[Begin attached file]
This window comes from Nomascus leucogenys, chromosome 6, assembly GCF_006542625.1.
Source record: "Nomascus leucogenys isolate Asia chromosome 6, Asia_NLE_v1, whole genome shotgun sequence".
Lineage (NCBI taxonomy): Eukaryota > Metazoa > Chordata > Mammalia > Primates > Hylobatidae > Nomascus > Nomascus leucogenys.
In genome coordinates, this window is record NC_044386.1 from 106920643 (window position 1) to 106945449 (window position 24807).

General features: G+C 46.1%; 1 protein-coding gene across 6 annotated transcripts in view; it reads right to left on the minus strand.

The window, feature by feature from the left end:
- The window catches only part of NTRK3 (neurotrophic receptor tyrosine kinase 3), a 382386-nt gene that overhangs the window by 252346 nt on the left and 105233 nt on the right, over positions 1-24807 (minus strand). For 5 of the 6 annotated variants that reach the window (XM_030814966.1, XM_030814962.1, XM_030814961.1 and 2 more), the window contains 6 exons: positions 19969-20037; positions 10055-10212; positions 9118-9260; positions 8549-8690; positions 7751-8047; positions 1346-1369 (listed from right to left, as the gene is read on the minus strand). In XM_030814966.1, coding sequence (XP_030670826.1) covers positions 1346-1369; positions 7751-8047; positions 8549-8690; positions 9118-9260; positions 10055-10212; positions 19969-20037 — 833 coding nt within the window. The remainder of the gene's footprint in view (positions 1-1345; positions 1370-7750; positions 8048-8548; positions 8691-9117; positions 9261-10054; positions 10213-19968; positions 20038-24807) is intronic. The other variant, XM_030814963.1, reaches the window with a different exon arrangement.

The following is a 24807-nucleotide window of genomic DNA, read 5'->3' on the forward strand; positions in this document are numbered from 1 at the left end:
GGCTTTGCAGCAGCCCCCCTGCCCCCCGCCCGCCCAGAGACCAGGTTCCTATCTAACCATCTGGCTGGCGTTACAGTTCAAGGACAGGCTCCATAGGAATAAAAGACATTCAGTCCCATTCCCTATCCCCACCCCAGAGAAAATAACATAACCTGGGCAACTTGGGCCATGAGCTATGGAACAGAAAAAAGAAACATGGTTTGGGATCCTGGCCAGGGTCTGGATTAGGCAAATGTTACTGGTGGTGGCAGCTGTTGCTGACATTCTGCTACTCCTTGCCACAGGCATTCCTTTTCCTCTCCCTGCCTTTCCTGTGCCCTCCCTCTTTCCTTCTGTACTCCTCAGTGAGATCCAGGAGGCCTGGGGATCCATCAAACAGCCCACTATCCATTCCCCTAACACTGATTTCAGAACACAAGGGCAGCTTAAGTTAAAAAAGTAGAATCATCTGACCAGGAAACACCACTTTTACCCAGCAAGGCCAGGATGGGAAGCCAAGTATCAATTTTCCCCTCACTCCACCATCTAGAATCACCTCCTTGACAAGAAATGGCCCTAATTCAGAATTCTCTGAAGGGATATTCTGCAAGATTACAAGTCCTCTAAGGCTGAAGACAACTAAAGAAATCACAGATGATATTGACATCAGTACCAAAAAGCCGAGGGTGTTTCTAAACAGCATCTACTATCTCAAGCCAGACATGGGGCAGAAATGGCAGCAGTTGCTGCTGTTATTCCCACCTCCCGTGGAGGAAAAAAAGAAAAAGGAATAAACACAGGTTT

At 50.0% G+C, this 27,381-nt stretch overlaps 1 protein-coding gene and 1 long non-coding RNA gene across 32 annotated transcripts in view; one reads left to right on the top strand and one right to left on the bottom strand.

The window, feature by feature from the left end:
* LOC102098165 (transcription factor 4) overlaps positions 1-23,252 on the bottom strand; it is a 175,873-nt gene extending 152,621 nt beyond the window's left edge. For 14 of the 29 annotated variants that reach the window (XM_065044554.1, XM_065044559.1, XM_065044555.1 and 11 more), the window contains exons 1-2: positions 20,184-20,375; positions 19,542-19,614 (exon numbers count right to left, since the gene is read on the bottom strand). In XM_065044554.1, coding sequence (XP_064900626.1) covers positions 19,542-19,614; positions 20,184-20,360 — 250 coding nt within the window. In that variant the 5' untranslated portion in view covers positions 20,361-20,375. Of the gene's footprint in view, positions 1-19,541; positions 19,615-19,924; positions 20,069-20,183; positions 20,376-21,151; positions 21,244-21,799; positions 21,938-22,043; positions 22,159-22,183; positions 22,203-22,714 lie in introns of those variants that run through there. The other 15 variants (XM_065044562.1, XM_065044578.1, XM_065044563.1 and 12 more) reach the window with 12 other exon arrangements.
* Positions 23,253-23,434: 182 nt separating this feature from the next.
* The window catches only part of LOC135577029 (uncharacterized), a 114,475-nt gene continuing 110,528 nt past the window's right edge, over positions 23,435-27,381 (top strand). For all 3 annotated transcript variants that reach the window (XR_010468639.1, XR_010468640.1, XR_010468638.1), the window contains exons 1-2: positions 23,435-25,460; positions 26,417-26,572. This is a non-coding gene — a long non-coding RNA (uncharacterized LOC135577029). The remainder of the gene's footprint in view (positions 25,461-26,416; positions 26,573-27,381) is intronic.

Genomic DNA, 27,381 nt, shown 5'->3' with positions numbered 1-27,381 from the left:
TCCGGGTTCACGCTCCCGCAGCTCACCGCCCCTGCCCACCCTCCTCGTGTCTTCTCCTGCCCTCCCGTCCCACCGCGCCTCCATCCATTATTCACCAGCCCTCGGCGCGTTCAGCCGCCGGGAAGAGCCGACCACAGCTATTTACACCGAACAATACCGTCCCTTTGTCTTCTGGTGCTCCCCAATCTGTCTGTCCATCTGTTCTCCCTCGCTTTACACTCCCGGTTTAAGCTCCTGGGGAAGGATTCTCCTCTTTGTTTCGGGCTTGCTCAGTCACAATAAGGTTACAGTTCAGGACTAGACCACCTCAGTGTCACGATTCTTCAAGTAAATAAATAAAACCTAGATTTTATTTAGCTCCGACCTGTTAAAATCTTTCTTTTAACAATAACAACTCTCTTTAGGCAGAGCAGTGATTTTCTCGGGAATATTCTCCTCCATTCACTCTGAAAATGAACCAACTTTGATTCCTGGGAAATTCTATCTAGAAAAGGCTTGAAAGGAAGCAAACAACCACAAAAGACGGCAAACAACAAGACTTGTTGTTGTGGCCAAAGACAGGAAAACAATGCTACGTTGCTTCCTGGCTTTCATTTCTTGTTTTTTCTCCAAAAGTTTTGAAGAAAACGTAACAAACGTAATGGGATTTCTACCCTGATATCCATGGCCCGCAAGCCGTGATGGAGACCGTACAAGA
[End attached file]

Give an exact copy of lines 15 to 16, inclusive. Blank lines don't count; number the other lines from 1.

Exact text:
Genomic DNA, 27,381 nt, shown 5'->3' with positions numbered 1-27,381 from the left:
TCCGGGTTCACGCTCCCGCAGCTCACCGCCCCTGCCCACCCTCCTCGTGTCTTCTCCTGCCCTCCCGTCCCACCGCGCCTCCATCCATTATTCACCAGCCCTCGGCGCGTTCAGCCGCCGGGAAGAGCCGACCACAGCTATTTACACCGAACAATACCGTCCCTTTGTCTTCTGGTGCTCCCCAATCTGTCTGTCCATCTGTTCTCCCTCGCTTTACACTCCCGGTTTAAGCTCCTGGGGAAGGATTCTCCTCTTTGTTTCGGGCTTGCTCAGTCACAATAAGGTTACAGTTCAGGACTAGACCACCTCAGTGTCACGATTCTTCAAGTAAATAAATAAAACCTAGATTTTATTTAGCTCCGACCTGTTAAAATCTTTCTTTTAACAATAACAACTCTCTTTAGGCAGAGCAGTGATTTTCTCGGGAATATTCTCCTCCATTCACTCTGAAAATGAACCAACTTTGATTCCTGGGAAATTCTATCTAGAAAAGGCTTGAAAGGAAGCAAACAACCACAAAAGACGGCAAACAACAAGACTTGTTGTTGTGGCCAAAGACAGGAAAACAATGCTACGTTGCTTCCTGGCTTTCATTTCTTGTTTTTTCTCCAAAAGTTTTGAAGAAAACGTAACAAACGTAATGGGATTTCTACCCTGATATCCATGGCCCGCAAGCCGTGATGGAGACCGTACAAGA